INSIGHT INTO THE AFRICAN ANTIMALARIAL PROGRAMME DURING THE PERIOD 1996-1997
THE BURDEN OF MALARIA IN AFRICA:
During the period 1996 - 1997, malaria continued to be one of the most serious public health problems in Africa with approximately 78% of the population living in regions where the disease is endemic, 74% in highly endemic regions and only 7% in non-endemic regions or where there is only a slight risk of contracting malaria. Malaria remains responsible for approximately 30-50% of cases of fever. Between 7.5 and 2.7 million people die each year from malaria. The extent of proportional morbidity usually varies between 77% and 30% and can reach 60% in station posts and health centres. Mortality rates in severe forms of disease vary from 10 to 40%.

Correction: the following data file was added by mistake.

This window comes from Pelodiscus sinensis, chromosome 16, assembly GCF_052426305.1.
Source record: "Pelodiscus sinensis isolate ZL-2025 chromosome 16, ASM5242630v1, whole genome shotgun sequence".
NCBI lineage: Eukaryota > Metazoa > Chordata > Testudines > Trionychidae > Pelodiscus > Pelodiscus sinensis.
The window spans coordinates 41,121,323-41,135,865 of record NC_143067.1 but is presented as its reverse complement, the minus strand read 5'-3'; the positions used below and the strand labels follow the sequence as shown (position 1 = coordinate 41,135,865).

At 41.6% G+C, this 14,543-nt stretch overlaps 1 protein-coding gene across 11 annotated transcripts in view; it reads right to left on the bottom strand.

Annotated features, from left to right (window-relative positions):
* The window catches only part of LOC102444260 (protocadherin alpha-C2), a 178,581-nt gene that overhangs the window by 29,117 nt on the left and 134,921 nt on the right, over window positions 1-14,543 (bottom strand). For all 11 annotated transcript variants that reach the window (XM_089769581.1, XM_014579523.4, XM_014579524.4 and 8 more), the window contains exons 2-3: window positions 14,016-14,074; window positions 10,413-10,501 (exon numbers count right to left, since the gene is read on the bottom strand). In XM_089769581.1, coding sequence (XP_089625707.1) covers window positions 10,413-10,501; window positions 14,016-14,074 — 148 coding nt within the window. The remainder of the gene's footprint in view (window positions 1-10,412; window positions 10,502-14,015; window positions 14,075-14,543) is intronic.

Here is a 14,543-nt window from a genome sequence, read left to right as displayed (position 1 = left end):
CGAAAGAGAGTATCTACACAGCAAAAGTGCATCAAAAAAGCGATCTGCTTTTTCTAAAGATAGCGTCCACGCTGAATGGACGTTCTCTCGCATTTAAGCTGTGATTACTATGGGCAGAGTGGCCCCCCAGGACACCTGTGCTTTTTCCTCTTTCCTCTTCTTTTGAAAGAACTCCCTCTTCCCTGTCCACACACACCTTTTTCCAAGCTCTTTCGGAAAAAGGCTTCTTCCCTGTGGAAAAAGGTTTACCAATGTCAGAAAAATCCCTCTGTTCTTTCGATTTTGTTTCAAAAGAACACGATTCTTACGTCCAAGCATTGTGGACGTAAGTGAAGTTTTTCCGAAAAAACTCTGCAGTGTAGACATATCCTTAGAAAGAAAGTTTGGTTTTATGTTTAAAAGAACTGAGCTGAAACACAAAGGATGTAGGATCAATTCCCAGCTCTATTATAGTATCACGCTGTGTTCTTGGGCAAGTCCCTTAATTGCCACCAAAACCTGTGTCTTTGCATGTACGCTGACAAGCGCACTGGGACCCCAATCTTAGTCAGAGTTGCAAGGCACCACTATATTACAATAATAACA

In 1996 and 1997, epidemics of malaria occured in some countries such as Kenya, Ethiopia, Swaziland, Zimbabwe, South Africa and among refugees from Rwanda, Burundi, the Democratic Republic of Congo and Tanzania.
RESISTANCE OF THE MALARIA PARASITE:
Very high levels of chloroquine resistance, which is the First-line treatment used in the treatment of malaria, have been reported in Southern and in East Africa.
THE ECONOMIC IMPACT OF MALARIA:
The economic impact of malaria in sub-Saharan Africa which was estimated in 1987 to be 800 Million $US, reached 2,000 Million $US by the end of 1997.
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